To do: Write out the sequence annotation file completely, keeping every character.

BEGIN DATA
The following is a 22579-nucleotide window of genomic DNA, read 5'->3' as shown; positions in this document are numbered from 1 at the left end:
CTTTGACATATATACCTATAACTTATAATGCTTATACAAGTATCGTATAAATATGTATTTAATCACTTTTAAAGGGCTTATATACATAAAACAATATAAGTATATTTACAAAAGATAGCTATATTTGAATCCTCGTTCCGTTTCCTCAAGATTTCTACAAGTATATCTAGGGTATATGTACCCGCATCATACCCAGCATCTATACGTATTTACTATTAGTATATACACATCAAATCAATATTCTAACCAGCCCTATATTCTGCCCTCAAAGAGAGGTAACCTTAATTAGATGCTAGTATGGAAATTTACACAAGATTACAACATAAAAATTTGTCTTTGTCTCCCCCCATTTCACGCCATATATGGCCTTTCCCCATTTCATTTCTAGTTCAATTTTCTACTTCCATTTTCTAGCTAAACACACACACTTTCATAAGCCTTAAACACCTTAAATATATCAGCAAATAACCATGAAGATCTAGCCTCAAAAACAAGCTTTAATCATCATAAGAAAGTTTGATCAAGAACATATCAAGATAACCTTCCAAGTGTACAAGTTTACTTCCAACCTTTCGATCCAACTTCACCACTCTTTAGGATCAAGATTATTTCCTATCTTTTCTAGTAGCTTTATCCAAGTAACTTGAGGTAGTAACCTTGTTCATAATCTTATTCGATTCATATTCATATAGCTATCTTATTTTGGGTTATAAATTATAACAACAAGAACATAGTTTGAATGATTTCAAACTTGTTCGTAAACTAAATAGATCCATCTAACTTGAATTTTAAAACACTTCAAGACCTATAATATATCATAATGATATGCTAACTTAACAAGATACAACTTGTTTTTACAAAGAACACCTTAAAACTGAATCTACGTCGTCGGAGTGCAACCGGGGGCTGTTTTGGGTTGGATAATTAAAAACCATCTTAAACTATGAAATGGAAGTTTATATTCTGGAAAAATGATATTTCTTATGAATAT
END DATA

The following is a 22579-nucleotide window of genomic DNA, read 5'->3' as shown; positions in this document are numbered from 1 at the left end:
CTTTGACATATATACCTATAACTTATAATGCTTATACAAGTATCGTATAAATATGTATTTAATCACTTTTAAAGGGCTTATATACATAAAACAATATAAGTATATTTACAAAAGATAGCTATATTTGAATCCTCGTTCCGTTTCCTCAAGATTTCTACAAGTATATCTAGGGTATATGTACCCGCATCATACCCAGCATCTATACGTATTTACTATTAGTATATACACATCAAATCAATATTCTAACCAGCCCTATATTCTGCCCTCAAAGAGAGGTAACCTTAATTAGATGCTAGTATGGAAATTTACACAAGATTACAACATAAAAATTTGTCTTTGTCTCCCCCCATTTCACGCCATATATGGCCTTTCCCCATTTCATTTCTAGTTCAATTTTCTACTTCCATTTTCTAGCTAAACACACACACTTTCATAAGCCTTAAACACCTTAAATATATCAGCAAATAACCATGAAGATCTAGCCTCAAAAACAAGCTTTAATCATCATAAGAAAGTTTGATCAAGAACATATCAAGATAACCTTCCAAGTGTACAAGTTTACTTCCAACCTTTCGATCCAACTTCACCACTCTTTAGGATCAAGATTATTTCCTATCTTTTCTAGTAGCTTTATCCAAGTAACTTGAGGTAGTAACCTTGTTCATAATCTTATTCGATTCATATTCATATAGCTATCTTATTTTGGGTTATAAATTATAACAACAAGAACATAGTTTGAATGATTTCAAACTTGTTCGTAAACTAAATAGATCCATCTAACTTGAATTTTAAAACACTTCAAGACCTATAATATATCATAATGATATGCTAACTTAACAAGATACAACTTGTTTTTACAAAGAACACCTTAAAACTGAATCTACGTCGTCGGAGTGCAACCGGGGGCTGTTTTGGGTTGGATAATTAAAAACCATCTTAAACTATGAAATGGAAGTTTATATTCTGGAAAAATGATATTTCTTATGAATAT